David Marksviolin Regi Papaviolin
Luke Flemmingviola Andy Linviola
Jing Licello Nan-Cheng Chencello
Read more about the musicians
Arnold Schoenberg Verklärte Nacht
(Transfigured Night) Op. 4, is a string sextet in one movement composed by
Arnold Schoenberg in 1899. Composed in just three weeks, it is considered his earliest important work. It was inspired by Richard Dehmel's poem of the same name, combined with the influence of Schoenberg's strong feelings upon meeting Mathilde von Zemlinsky (the sister of his teacher Alexander von Zemlinsky), whom he would later marry. The movement can be divided into five distinct sections which refer to the five stanzas of Dehmel's poem.
Dehmel's poem describes a man and woman walking through a dark
forest on a moonlit night.The woman shares a dark secret with her new lover: she bears the child of another man. The stages of Dehmel's poem are reflected throughout the composition, beginning with the sadness of the woman's confession, a neutral interlude wherein the man reflects upon the confession, and a finale reflecting the man's bright acceptance (and forgiveness) of the woman: O sieh, wie klar das Weltall schimmert! Es ist ein Glanz um Alles her (See how brightly the universe gleams!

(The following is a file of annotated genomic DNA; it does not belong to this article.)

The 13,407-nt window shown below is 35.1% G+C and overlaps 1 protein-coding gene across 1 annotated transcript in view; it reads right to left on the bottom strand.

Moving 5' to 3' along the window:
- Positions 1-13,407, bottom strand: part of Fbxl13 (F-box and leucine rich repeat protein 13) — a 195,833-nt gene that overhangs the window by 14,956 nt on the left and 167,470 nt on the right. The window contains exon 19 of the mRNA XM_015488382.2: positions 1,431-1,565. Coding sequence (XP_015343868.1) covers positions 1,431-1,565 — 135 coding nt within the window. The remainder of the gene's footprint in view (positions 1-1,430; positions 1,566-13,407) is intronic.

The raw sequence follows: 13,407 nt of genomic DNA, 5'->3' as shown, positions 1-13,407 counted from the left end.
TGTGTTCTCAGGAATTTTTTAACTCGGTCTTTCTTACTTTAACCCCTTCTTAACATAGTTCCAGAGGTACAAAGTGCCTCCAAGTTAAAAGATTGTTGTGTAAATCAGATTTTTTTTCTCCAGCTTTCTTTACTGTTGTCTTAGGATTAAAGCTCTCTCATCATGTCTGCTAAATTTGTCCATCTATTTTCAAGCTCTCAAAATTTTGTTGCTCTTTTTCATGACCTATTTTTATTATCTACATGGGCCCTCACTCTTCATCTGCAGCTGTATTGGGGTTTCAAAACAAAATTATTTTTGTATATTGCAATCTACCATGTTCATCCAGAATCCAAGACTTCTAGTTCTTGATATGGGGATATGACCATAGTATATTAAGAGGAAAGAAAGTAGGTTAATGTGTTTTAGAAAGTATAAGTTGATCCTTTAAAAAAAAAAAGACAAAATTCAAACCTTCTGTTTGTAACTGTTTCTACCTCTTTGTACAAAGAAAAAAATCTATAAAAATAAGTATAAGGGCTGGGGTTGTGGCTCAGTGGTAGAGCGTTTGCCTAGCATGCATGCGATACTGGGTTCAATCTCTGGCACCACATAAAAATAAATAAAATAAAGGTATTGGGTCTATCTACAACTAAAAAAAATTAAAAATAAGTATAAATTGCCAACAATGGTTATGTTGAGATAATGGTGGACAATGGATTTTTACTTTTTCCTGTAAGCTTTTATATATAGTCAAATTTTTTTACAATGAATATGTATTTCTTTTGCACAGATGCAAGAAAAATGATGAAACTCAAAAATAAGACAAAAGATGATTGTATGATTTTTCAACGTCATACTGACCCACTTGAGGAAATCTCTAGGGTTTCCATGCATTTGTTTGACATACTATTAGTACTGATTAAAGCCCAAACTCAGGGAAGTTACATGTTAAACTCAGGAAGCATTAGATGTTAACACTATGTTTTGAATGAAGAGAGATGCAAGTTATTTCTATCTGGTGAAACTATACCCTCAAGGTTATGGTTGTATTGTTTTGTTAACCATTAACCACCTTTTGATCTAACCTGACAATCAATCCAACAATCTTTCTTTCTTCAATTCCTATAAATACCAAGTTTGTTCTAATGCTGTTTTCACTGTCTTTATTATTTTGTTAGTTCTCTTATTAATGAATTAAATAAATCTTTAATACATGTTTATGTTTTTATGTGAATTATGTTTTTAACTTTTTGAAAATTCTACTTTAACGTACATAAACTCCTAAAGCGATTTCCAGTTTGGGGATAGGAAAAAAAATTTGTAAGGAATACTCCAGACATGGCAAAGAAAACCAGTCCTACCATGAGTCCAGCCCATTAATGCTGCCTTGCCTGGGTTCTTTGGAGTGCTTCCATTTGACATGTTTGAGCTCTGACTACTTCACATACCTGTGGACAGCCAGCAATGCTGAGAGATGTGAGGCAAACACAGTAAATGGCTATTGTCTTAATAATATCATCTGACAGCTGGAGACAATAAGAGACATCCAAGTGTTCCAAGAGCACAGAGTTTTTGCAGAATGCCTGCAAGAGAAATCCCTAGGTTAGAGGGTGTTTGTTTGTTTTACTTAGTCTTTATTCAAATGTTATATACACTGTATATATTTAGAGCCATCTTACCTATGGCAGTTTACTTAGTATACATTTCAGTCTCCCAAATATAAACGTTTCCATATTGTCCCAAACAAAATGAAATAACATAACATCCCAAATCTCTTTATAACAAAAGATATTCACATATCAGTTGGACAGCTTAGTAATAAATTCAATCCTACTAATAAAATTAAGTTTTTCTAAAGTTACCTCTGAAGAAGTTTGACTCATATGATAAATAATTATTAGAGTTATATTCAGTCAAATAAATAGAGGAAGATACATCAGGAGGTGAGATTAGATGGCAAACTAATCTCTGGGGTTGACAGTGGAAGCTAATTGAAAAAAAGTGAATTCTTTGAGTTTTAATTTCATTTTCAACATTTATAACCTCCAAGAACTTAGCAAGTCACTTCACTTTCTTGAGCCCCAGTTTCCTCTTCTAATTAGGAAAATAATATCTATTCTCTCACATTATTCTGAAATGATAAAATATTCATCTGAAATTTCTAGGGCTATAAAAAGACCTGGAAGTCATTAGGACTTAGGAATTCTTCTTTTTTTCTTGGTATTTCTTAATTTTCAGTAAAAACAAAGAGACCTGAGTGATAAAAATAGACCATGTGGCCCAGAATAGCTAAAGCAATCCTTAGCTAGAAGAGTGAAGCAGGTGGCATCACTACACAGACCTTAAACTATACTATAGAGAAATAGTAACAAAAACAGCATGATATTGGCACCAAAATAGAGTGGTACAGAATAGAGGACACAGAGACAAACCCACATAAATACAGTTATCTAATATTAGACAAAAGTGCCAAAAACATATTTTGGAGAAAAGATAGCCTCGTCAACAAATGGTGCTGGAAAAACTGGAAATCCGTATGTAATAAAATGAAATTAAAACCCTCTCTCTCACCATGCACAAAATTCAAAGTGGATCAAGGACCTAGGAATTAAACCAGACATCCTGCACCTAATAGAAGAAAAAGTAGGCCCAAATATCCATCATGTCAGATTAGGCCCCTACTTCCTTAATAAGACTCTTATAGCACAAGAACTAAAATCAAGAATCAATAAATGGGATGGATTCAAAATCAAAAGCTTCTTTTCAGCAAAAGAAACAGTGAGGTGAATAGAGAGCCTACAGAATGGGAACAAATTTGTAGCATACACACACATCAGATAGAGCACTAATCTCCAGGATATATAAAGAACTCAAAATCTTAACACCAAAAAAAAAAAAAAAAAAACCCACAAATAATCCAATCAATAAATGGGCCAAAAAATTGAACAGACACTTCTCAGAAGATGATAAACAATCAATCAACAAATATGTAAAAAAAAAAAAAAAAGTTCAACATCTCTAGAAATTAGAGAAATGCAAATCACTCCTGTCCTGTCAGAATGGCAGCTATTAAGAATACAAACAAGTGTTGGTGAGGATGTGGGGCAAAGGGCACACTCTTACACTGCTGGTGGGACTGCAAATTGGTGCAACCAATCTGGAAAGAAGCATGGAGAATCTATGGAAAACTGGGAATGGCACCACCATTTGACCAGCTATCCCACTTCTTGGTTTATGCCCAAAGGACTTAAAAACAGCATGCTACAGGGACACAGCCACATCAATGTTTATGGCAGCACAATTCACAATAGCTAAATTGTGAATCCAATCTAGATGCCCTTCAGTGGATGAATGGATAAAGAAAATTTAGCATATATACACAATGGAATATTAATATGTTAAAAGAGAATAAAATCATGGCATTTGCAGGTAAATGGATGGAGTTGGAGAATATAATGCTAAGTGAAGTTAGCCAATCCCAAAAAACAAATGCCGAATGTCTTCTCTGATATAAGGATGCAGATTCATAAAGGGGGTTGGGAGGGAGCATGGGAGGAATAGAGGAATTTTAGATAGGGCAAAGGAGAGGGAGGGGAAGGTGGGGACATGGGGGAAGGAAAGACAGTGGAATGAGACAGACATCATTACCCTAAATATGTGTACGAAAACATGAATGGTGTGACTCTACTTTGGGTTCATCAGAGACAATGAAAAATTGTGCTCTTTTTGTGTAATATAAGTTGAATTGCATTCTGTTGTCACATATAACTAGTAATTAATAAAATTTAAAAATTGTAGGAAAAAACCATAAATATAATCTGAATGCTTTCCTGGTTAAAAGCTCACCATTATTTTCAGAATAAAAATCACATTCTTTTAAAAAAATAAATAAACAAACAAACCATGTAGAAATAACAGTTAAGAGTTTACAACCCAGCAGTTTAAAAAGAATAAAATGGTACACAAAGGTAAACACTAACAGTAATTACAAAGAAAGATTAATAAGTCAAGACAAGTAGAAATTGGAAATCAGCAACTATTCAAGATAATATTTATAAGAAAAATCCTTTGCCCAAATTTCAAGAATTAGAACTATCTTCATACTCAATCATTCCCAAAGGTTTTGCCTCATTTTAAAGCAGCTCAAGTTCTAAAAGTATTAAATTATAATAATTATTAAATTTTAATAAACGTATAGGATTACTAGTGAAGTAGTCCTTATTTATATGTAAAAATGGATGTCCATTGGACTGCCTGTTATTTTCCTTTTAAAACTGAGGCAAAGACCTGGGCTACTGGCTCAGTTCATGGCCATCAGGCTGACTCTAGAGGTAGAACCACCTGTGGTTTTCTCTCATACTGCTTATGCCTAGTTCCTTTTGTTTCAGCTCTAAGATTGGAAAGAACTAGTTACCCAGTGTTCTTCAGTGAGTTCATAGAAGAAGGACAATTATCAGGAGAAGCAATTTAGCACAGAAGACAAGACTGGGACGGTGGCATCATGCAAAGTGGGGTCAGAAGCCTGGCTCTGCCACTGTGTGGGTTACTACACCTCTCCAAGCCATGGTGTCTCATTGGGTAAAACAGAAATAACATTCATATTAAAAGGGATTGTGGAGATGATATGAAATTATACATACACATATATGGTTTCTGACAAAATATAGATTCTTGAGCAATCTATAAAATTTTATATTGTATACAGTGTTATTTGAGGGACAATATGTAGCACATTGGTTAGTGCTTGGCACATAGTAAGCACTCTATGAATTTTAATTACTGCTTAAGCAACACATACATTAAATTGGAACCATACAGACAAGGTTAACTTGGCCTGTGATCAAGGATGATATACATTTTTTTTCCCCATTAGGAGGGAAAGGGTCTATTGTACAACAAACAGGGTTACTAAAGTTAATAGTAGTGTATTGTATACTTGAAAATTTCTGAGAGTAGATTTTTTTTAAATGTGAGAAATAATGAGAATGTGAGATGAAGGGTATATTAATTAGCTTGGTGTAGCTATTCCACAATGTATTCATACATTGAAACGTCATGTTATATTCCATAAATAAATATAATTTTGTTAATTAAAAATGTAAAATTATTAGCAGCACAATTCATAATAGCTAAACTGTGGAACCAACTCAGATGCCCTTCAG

There is a radiance on everything).
The second half brings Tchaikovsky’s, Souvenir de Florence. The String Sextet in D minor
"Souvenir de Florence", Op. 70, is a string sextet scored for 2 violins, 2 violas, and 2 cellos composed in the European summer of 1890 by Pyotr Ilyich Tchaikovsky. Tchaikovsky dedicated the work to the St. Petersburg Chamber Music Society in response to his becoming an Honorary Member. The work, in the traditional four-movement form, was titled "Souvenir de Florence" because the composer sketched one of the work's principal themes while visiting Florence, Italy, where he composed The Queen of Spades. The work was revised between December 1891 and January 1892, before being premiered in 1892.